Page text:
Cancer Center gets $10M gift

Texas couple’s donation is second-largest to fund

The Kansas University Medical Center and Hospital pictured in the background sits just yards from the state line. The center is feeling the effects of budget reductions.

A $10 million gift to the Kansas University Cancer Center will support a new endowed faculty chair and continues an aggressive effort to help the center achieve National Cancer Institute designation.

Joe and Jean Brandmeyer, of El Paso, Texas, donated the funds, which represent the second-largest individual donation the cancer center has received.

Civic leader and philanthropist Annette Bloch donated $20 million to the center in October 2008 to create the Richard and Annette Bloch Cancer Care Pavilion in Westwood.

The cancer center has set a date to apply for designation in September 2011, and needs to increase the federal funding it receives from the NCI. One way to accomplish that goal is to attract researchers who already receive NCI funding.

An announcement of a person to occupy the faculty chair position in radiation oncology is expected next month.

A newly formed fundraising council is attempting to raise $92 million for the cancer center, largely in an effort to recruit for 25 new faculty positions. Roy Jensen, director of the KU Cancer Center, said the center has to raise about $73 million more to meet its latest goal.

Jensen said the center appreciates the help of its philanthropic partners, including the Brandmeyers, Bloch, Floriene and George Lieberman, the Kansas Masonic Foundation and others who have donated funds.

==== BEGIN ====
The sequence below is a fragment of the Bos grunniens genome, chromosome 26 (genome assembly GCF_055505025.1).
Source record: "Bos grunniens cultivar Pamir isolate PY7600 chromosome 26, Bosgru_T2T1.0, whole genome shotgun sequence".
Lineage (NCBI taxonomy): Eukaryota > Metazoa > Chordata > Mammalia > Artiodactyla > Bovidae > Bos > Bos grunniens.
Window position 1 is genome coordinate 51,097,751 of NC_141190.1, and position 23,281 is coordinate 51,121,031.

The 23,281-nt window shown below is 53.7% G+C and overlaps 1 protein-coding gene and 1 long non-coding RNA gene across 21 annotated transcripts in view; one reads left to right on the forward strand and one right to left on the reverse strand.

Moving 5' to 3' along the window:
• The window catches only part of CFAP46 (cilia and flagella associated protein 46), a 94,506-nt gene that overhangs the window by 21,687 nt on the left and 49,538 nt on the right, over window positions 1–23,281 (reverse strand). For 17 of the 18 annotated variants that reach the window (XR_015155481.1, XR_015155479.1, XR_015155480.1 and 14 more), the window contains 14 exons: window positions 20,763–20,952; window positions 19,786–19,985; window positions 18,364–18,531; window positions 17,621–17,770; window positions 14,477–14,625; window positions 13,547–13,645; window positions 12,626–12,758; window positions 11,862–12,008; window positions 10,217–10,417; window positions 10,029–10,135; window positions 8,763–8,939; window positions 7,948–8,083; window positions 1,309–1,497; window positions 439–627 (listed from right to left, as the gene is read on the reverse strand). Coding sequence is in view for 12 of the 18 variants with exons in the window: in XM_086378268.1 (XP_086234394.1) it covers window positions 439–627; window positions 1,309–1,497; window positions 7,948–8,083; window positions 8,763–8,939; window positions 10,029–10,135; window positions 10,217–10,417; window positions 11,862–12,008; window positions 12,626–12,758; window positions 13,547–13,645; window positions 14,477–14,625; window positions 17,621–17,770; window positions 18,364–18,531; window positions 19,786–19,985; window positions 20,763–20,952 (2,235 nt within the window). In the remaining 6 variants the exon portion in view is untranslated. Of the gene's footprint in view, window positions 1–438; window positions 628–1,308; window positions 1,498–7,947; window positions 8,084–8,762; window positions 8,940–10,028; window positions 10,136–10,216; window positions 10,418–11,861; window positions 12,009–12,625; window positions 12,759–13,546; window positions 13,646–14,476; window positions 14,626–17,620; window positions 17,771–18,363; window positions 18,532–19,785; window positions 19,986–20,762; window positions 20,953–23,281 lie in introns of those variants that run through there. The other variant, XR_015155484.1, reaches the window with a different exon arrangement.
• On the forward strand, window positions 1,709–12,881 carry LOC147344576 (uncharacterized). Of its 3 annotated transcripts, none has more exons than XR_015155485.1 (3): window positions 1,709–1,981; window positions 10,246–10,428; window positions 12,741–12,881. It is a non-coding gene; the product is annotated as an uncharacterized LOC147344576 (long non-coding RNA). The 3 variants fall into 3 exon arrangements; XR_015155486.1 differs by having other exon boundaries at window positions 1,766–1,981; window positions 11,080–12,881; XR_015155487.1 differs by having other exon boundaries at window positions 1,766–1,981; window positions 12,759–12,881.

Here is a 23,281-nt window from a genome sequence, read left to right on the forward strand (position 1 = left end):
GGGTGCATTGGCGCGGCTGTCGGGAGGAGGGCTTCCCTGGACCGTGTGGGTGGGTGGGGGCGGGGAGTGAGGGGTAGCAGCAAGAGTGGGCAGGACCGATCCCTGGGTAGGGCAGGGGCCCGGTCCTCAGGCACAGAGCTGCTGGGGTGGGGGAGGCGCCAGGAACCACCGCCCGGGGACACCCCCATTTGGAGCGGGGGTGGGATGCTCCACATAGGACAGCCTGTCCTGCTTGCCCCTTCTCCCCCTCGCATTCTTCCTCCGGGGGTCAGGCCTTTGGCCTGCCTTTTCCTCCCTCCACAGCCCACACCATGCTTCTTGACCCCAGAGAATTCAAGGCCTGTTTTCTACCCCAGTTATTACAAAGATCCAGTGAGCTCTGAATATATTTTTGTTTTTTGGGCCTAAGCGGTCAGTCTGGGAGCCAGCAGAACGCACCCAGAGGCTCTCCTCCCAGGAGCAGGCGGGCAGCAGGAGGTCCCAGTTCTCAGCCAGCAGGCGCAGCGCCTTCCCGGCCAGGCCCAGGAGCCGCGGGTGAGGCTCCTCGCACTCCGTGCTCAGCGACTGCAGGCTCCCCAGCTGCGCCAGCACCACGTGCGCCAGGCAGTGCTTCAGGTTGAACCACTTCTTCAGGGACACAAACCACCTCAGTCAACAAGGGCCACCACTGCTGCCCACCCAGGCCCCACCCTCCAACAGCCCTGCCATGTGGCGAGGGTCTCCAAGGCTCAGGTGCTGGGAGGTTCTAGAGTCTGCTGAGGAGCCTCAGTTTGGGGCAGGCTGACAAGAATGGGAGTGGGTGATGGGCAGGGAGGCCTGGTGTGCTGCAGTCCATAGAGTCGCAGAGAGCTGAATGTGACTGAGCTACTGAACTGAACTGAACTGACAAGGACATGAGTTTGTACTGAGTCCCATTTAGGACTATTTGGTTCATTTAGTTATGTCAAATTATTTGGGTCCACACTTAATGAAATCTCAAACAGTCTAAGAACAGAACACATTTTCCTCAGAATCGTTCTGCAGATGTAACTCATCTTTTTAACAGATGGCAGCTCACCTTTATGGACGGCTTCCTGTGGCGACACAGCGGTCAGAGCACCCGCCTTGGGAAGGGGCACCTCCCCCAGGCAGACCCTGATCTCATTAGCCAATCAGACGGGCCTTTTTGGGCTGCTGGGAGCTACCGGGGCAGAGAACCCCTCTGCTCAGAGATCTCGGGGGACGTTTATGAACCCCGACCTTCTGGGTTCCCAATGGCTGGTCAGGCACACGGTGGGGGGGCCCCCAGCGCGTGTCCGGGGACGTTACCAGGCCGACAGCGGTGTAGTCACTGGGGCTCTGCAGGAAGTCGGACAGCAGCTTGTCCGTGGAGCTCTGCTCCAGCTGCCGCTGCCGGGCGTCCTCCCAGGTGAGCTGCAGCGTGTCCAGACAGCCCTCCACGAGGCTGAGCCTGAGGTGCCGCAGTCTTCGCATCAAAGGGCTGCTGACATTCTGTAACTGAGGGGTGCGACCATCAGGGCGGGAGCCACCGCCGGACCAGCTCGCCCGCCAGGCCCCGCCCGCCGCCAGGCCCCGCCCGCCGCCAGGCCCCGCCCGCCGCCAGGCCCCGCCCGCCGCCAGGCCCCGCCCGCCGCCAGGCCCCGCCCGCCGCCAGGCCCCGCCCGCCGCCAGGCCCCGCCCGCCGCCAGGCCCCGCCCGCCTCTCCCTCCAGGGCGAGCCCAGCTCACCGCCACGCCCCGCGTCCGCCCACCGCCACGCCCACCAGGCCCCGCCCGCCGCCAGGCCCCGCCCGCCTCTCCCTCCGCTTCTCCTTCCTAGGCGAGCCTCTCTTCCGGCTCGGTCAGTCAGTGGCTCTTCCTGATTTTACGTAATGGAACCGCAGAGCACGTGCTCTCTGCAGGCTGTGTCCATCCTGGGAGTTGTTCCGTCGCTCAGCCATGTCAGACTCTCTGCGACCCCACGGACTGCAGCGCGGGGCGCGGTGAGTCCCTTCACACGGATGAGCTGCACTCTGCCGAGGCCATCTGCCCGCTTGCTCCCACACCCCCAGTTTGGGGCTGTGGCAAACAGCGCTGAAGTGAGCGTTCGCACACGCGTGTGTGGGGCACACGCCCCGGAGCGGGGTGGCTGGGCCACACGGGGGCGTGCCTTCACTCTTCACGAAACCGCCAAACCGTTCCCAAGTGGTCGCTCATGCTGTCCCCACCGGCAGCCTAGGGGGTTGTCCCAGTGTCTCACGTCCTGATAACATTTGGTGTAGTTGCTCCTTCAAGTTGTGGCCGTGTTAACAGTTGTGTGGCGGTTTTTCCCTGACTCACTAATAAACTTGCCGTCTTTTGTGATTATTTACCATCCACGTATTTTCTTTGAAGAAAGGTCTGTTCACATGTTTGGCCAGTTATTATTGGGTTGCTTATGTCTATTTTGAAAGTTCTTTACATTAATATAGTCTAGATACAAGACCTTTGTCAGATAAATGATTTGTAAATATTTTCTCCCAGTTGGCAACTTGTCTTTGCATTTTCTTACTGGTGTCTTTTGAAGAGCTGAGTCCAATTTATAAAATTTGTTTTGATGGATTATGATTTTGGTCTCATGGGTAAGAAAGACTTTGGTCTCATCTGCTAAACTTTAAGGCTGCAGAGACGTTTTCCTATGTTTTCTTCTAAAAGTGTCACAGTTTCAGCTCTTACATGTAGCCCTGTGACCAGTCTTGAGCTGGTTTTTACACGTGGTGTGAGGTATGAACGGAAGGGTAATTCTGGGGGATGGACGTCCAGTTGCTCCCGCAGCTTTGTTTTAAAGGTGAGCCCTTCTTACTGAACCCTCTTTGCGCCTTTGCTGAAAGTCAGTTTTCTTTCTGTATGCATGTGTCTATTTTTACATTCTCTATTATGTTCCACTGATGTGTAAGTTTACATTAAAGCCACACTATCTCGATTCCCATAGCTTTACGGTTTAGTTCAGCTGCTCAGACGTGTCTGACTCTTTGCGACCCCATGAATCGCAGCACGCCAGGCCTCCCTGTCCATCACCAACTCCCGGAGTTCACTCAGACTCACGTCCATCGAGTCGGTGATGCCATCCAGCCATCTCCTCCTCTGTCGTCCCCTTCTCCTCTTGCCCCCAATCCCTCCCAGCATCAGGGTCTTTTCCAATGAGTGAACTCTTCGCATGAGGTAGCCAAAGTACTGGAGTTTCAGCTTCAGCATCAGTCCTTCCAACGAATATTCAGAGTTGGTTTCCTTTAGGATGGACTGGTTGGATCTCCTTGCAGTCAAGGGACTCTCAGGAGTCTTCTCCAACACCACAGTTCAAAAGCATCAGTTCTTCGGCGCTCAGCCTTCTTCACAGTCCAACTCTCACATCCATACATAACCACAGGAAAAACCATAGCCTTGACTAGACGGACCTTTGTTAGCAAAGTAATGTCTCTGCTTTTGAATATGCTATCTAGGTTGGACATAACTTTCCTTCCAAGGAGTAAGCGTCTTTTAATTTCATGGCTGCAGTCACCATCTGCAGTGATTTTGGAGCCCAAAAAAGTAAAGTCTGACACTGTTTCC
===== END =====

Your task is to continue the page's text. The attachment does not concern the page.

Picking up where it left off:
“The philanthropic community is going to play a key role, and in some ways a deciding role, in this initiative,” he said.

Other major leadership gifts in support of NCI designation so far include $2.3 million from BioMed Valley Corporation, $1 million from the Liebermans and $1 million from the Sunderland Foundation.

Of the 25 new faculty positions desired, three have been filled. The cancer center continues to make headway in its drug delivery efforts, and is enrolling patients in phase one clinical trials to test its Nanotax drug.

Barbara Atkinson, executive vice chancellor of the KU Medical Center, said that recruitment remains the cancer center’s top priority, and gifts like the ones from the Brandmeyers were critical to the overall effort.

“We have a lot more leadership positions to fill,” she said.

The latest goal supplements other efforts supporting the cancer center in the past, like the Masonic Foundation’s $15 million campaign and Bloch’s $20 million gift.